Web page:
Garth George writes that newspapers are delving deep and providing a lasting record, as our hearts go out to all Cantabrians.
Thank God newspapers still exist, defying all the regular predictions over the years that their day is done, their time is come and they're on the way out.
And thank God for today's newspaper journalists - reporters, photographers, sub-editors, artists and editors - many of whom are several generations ahead of me in the practice of their craft, who know how to tell and to illustrate and to display a cracking good yarn.
The newspaper coverage of the Christchurch earthquake has been outstanding, right from the time the first editions of the two main Sunday papers hit the shops and arrived in mailboxes.
That is not to say that radio and television have not played their part - they have. TV One's and Newstalk ZB's Saturday coverage was exceptional, perfect examples of the immediacy those media provide.
Their reporters, cameramen and anchors did a marvellous job, and I commend them highly for it.
This was the electronic media at their best, and kept me watching TV during daytime pretty much for the first time since the Twin Towers collapsed in New York eight years ago this Sunday. I said a quick prayer of thanks to the good Lord that there had been no fatalities, and rang my cousin, a widow a year or two older than I, to make sure she was okay.
I feel sorry for those hundreds of thousands of Kiwis who rely only on TV and radio for their news. When it comes to the big, important and complex stories, you might see and hear fragments of them on radio or TV, even have some of them repeated ad nauseam, but you never get the full story - about anything - until you open your newspaper.
And you can't keep the TV words and images for future reference, unless you have sophisticated and expensive electronic equipment. But you can throw newspapers into a cupboard and the words and images will still be there years and years later when you open the cupboard and, having glanced through them and wondered why the hell you kept them, throw them out.
The Sunday Star-Times devoted 10 broadsheet pages to the earthquake.
I read every word, scanned every picture and graphic, and by the time I had finished I thought I knew all there was to know about our biggest domestic calamity in nearly 80 years.
Until I bought the Herald on Sunday and found it had even better coverage on 10 tabloid pages, including one of the finest pieces of journalism I've read in a long time. I don't know who the rewrite journo was who put it together, but my hat is off to him or her for the Page 5, present-tense record of personal experiences when the Earth moved for hundreds of thousands of Cantabrians. Brilliant.
However, the Herald on Sunday blotted its copybook with its editorial taking a supercilious swipe at Civil Defence officials, politicians and television for being slow off the mark. What on Earth does the writer expect? That at 4.36 on a Saturday morning there are people sitting around waiting with their fingers poised over a panic button?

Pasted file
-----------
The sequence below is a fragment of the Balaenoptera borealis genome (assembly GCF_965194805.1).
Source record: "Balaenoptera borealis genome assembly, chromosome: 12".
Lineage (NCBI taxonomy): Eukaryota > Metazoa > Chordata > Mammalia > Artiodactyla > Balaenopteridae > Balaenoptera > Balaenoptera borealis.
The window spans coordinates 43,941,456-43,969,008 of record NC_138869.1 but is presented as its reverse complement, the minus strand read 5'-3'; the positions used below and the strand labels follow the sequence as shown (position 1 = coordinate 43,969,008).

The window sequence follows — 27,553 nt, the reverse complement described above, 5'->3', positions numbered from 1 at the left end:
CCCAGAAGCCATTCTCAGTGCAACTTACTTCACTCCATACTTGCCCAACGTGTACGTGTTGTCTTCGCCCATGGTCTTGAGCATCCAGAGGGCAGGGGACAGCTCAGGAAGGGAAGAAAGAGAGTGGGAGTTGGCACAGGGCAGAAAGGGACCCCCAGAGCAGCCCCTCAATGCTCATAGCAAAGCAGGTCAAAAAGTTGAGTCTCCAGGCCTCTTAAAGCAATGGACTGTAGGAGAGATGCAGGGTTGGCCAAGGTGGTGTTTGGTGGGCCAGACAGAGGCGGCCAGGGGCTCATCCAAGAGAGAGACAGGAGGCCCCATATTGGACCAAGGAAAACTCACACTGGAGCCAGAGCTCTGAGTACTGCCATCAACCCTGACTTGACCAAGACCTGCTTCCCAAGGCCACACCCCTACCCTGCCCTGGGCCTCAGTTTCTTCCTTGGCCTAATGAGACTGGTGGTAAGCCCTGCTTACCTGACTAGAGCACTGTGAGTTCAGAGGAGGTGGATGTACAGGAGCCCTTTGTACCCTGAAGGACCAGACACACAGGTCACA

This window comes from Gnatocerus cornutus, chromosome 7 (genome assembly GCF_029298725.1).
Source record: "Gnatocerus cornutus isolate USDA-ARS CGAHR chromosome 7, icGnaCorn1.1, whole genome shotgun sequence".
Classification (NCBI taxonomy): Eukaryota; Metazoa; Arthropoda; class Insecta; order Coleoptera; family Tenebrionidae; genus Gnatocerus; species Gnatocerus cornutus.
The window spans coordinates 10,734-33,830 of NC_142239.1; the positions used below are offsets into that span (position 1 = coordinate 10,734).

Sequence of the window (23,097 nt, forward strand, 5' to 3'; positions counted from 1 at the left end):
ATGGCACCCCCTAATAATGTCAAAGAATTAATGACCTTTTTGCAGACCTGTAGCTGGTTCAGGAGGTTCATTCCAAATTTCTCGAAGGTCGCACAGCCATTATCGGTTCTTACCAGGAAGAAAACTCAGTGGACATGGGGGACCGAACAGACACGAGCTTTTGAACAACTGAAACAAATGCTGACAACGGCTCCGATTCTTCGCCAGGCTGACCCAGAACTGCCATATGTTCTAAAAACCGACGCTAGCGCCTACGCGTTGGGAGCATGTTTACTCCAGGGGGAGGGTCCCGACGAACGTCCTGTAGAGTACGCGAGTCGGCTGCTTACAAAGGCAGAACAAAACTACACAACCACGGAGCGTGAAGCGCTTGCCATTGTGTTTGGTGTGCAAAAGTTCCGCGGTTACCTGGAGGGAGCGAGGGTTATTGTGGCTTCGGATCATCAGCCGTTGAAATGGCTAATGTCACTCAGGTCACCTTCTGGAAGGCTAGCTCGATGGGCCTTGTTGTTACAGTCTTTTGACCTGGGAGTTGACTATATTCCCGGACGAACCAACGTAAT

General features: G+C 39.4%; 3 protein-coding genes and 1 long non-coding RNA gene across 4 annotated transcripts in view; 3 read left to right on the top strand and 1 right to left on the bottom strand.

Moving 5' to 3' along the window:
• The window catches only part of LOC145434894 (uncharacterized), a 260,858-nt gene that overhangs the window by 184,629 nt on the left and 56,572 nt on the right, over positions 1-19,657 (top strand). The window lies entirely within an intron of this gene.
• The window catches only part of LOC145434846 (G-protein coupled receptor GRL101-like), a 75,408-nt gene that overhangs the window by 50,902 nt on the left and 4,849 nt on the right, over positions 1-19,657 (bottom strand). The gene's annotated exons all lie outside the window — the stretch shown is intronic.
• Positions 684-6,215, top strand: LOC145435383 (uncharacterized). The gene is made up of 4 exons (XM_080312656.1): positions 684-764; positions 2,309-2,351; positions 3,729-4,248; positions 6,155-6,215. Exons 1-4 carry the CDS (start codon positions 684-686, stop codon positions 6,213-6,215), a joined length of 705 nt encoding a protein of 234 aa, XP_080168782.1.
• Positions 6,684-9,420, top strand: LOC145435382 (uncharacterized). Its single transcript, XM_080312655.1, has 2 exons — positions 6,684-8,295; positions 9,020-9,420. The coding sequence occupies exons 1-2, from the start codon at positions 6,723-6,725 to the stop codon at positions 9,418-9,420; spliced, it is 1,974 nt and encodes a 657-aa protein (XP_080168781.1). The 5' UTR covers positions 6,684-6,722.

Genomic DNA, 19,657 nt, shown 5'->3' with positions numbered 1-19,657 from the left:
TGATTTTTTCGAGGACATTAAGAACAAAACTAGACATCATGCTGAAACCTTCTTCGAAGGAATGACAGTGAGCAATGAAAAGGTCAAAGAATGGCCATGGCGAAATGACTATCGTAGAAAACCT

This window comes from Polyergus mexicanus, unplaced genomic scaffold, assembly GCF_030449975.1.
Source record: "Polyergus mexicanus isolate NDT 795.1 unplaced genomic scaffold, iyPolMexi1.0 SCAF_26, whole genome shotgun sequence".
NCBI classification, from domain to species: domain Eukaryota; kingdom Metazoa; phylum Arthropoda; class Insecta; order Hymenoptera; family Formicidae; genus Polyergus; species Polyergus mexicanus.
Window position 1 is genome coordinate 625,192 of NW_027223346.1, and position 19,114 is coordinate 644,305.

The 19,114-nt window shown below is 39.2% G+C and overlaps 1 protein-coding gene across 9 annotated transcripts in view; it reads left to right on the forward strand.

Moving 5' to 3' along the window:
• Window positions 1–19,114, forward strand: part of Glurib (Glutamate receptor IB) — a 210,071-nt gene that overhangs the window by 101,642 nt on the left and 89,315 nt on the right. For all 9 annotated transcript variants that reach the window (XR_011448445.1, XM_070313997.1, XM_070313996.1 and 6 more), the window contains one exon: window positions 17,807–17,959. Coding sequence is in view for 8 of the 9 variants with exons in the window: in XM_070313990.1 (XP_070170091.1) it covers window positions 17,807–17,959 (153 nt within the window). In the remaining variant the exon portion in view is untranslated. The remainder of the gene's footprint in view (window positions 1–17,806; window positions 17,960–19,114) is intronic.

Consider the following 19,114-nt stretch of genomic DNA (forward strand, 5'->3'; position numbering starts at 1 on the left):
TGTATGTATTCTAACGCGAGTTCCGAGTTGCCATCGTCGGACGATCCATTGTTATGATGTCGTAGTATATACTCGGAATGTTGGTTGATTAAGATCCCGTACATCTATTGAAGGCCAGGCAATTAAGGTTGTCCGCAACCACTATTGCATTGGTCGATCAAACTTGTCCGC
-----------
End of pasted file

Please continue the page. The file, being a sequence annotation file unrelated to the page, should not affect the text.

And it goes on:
This newspaper's coverage on Monday was comprehensive and detailed, brought me right up to date with the aftermath, and has continued to do so since - including, of course, regular updates throughout the day on nzherald.co.nz - while the television set stays blank in the corner of the lounge.
As is always the case when disaster strikes, the best and the worst of human nature come to the surface, and so it has been in Christchurch. Fortunately the worst - looting, rubbernecking and other acts of stupidity - were quickly stamped out.
As was, I hope, Jim Anderton's bid for the Christchurch mayoralty. Mayor Bob Parker has excelled himself as a leader, although comparing him with New York's Rudy Giuliani post-9/11 is a bit over the top.
Confronted with this comparison, Mr Anderton, having damned Mr Parker with faint praise while he himself stayed well away from the action, said: "What happened to Rudy? Where is he now?"
This simply confirms the last person you want as a civic leader (Aucklanders take note) is a has-been national politician, who has lived in the poisonous, combative atmosphere of Parliament for as long as Mr Anderton has.
Meanwhile, it has been heart-warming, though not a bit surprising, to read of the tremendous community spirit that pervades the stricken city, the pragmatism that says, "Okay, we're a bit under the weather so let's all get together and fix things".
My cousin bears witness to the great blessing of having caring neighbours and friends and pays particular tribute, too, to the bureaucrats who deal with superannuitants, who have either telephoned or visited every Canterbury pensioner whom they know to live alone to check on their welfare.
What a shame it takes an earthquake to bring out the best in us - and our newspapers.